He told ABC News that he felt that dreadlocks were a hairstyle that represented his life as part of a gang. After he was shot and joined the Crushers Club, he wanted to cut them off to disassociate himself from gang culture.

"You shouldn’t judge a person over a picture," he told ABC News. "Because that’s not who they are. And they don’t know Sally. Sally is a good woman. All I know her to do is help and love people."

Richardson, who now works with Crushers Club as a supervisor and is trying to finish high school, was adamant that he was the one who asked Hazelgrove to cut his hair. He said he felt comfortable enough to ask both because of his relationship with her, but also because she is the mother of biracial kids.

DuVernay did not respond to a request for comment.

The individual who purports to run the Twitter account that initially shared the tweet of Hazelgrove cutting dreadlocks told ABC News in a message: “When Jay-Z announced the Inspire Change initiative would be the 'actionable items' answer to the kneeling protests and the non-profits would be 'hand-selected and vetted' I decided check for myself,” the individual, who did not identify wrote. “It was clear that this group had not been vetted and was practicing assimilationist views.”

Hazelgrove launched the Crushers Club, where young men can go to learn to box and interact with mentors, in 2013, three years after moving to the Englewood neighborhood, which had historically high crime and incarceration rates.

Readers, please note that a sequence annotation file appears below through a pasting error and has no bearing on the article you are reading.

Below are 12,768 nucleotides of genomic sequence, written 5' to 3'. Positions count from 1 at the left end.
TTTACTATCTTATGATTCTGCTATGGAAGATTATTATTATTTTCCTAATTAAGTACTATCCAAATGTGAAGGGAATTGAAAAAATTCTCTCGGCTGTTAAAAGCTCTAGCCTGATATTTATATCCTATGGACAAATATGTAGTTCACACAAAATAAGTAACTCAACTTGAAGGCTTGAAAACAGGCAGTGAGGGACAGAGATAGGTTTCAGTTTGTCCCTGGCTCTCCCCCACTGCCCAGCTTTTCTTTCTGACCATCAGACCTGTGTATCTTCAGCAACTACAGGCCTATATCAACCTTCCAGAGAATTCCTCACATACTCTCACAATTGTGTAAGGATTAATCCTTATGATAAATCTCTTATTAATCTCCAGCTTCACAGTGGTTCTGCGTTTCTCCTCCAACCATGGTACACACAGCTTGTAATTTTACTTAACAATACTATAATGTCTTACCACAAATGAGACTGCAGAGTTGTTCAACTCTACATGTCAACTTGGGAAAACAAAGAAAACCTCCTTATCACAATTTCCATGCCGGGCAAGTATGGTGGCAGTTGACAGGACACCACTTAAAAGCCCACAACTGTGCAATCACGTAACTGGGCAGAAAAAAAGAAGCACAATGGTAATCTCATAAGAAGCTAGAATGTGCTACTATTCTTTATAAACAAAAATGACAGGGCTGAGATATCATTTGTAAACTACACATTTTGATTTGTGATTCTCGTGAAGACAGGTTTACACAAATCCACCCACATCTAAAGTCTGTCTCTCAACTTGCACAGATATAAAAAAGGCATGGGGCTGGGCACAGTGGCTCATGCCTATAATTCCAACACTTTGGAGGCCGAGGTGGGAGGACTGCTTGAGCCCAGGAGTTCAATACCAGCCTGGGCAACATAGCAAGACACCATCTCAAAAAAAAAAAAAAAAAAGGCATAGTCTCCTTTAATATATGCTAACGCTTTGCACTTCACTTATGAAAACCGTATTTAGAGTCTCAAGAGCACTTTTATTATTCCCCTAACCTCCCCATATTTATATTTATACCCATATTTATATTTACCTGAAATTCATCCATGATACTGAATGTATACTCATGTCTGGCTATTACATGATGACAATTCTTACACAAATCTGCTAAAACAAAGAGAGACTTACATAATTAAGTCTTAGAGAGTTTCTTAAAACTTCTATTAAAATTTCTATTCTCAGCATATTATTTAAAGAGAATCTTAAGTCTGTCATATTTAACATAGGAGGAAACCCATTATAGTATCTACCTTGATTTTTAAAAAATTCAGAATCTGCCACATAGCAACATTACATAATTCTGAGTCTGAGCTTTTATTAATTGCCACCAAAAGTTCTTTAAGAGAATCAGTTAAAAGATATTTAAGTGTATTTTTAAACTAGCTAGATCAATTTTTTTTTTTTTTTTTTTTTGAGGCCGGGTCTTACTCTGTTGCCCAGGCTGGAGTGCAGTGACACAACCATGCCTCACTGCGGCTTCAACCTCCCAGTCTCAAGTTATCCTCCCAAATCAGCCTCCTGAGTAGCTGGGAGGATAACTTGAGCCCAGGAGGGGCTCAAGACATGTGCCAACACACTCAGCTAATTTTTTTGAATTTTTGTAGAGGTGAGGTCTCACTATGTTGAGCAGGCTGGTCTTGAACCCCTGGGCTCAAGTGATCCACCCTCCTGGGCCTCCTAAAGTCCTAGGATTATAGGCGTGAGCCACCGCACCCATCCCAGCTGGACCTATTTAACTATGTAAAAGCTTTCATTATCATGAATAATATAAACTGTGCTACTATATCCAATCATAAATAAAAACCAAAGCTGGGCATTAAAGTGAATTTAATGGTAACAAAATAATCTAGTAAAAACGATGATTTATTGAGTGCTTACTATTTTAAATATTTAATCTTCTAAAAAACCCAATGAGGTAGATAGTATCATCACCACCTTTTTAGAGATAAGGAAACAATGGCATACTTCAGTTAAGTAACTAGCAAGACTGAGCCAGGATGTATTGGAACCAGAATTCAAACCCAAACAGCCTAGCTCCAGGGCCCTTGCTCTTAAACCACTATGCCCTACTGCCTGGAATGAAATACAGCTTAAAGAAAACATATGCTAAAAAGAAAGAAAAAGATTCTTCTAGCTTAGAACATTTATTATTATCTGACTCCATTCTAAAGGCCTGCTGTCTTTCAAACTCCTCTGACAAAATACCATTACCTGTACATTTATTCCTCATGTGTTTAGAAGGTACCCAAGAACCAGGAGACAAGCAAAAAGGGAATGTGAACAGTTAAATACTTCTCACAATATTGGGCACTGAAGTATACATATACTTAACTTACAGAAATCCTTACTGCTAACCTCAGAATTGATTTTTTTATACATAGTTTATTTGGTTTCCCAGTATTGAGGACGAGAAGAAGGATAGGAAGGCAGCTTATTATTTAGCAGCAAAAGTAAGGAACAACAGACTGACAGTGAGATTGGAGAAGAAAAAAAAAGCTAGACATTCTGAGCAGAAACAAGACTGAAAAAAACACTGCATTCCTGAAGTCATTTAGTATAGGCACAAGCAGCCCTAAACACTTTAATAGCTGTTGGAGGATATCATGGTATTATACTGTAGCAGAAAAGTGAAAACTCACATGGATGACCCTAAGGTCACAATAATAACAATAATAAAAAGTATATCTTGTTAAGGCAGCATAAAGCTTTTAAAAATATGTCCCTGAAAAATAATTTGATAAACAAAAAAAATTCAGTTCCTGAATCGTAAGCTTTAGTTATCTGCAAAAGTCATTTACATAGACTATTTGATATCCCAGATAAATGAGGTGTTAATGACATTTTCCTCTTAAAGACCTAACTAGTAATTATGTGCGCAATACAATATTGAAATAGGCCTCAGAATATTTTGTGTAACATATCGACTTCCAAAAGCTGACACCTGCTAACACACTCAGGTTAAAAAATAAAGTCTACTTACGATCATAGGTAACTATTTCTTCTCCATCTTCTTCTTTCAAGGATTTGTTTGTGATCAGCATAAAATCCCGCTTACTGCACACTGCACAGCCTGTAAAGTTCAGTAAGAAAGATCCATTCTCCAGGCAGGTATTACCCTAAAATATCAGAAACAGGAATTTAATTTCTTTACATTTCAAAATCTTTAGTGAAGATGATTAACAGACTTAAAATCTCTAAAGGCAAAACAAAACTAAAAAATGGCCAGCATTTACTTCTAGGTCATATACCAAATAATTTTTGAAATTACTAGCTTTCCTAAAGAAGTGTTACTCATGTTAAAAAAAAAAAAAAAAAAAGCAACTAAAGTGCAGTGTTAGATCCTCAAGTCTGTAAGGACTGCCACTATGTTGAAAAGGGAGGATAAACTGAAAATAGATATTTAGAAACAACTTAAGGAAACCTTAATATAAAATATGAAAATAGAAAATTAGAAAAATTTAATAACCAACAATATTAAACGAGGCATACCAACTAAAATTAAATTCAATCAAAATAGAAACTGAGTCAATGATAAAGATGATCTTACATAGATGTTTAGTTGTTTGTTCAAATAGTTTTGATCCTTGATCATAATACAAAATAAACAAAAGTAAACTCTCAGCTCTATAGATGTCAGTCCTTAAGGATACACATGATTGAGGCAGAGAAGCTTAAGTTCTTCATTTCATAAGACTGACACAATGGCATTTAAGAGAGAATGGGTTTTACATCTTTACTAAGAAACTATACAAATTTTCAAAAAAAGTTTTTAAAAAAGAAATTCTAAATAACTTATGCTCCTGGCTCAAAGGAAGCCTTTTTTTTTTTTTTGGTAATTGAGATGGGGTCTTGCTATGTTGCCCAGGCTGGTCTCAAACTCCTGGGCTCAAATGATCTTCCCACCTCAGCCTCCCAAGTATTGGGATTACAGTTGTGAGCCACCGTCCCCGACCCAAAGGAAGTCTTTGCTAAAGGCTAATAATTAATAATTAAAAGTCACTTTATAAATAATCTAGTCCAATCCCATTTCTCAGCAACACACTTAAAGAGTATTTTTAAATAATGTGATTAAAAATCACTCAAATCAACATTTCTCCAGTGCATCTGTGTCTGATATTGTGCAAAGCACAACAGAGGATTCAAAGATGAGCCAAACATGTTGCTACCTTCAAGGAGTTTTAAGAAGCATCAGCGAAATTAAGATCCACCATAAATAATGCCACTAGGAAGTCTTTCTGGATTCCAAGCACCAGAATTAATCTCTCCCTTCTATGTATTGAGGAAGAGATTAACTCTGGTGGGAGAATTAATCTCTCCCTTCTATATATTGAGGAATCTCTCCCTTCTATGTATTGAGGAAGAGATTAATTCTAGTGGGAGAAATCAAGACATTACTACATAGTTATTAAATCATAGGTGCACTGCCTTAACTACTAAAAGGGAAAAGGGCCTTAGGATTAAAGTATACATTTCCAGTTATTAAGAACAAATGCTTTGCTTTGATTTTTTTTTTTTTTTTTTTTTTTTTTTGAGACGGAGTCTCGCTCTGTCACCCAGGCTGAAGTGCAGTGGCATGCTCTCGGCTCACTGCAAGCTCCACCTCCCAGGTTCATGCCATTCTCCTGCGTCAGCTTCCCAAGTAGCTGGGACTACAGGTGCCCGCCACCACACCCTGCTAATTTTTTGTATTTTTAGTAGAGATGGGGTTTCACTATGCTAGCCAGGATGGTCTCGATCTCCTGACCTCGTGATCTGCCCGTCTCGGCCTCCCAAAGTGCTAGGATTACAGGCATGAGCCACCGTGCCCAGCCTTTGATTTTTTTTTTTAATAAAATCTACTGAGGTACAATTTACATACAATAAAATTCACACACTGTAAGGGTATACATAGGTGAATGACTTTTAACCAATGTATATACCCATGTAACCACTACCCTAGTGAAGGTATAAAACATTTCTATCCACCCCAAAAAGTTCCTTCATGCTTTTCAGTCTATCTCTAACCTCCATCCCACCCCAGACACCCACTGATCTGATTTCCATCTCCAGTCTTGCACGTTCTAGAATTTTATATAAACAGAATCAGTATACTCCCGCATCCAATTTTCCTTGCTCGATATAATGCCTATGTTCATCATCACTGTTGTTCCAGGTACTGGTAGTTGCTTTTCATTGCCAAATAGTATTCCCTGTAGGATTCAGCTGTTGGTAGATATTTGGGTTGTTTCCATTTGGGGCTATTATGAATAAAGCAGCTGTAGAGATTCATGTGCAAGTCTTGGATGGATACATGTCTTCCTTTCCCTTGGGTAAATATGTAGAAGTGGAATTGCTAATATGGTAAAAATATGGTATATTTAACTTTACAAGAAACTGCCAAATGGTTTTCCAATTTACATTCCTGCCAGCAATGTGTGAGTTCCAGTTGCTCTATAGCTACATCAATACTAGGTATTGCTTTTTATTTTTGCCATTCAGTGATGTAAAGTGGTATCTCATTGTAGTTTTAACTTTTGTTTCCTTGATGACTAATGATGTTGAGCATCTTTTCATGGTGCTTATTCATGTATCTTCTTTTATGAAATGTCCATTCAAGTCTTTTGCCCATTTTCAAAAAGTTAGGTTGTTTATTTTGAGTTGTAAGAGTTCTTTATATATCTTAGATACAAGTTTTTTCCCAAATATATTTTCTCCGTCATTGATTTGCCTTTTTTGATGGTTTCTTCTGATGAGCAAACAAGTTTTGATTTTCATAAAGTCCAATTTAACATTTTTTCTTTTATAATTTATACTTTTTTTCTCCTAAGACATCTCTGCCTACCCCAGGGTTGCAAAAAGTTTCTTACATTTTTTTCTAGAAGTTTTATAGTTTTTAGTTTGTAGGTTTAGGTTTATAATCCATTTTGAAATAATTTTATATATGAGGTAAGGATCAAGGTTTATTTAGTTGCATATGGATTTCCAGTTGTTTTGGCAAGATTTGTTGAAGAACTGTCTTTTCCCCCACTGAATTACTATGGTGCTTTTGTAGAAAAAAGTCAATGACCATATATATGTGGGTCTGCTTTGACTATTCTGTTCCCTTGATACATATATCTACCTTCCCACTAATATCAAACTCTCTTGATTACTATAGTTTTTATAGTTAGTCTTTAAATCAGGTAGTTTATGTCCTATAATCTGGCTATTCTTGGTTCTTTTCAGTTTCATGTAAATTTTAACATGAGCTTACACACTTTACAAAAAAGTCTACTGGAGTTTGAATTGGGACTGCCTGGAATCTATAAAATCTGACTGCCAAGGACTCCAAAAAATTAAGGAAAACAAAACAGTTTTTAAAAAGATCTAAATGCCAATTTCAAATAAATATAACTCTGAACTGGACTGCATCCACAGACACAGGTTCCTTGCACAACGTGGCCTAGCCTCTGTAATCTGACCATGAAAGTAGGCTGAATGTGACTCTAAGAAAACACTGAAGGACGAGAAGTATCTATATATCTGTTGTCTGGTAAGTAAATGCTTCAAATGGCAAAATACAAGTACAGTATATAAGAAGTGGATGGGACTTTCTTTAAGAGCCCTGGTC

Elizabeth Talbert said the organization helped turn her son’s life around.

More than six years ago, her son Elijah Tribitt, who had been struggling in school, came to her and said he wanted to try boxing. Talbert was familiar with Hazelgrove, who she often saw picking up kids from school and dropping them off at Crushers Club.

"My son was failing at school," Talbert said. "Miss Sally got him a tutor – now he’s 4.0. And still boxing."

Talbert, who herself wears dreadlocks, was also frustrated with the criticism leveled against the organization. She said she finds it “unnecessary.”

"What does the hair have to do with the kids? No one else in the community put in that much time, energy and love," Talbert said.

"People was in that neighborhood for years, never helped a child out," Talbert said. "Let me help you get off the streets. Let’s play basketball. Let’s pick up trash around the neighborhood. Let’s clean the parks up. Those are things Sally do with the kids."

Talbert said that Crushers Club helps the kids and their parents in the community in other ways, as well.

"When school [time] comes, the whole gym room is amazing," she said. "Full of bookbags, school supplies. Some kids can’t even get that at home."

Both Talbert and Richardson say they can understand the reactions to the controversial tweet, and the uncomfortable optics of a white woman cutting a young black man’s dreads with the message of giving him a better life. But they remain steadfast in their support for Hazelgrove.

"People are quick to judge because she’s a white woman," said Talbert. "But she sees things in these kids that other people don’t."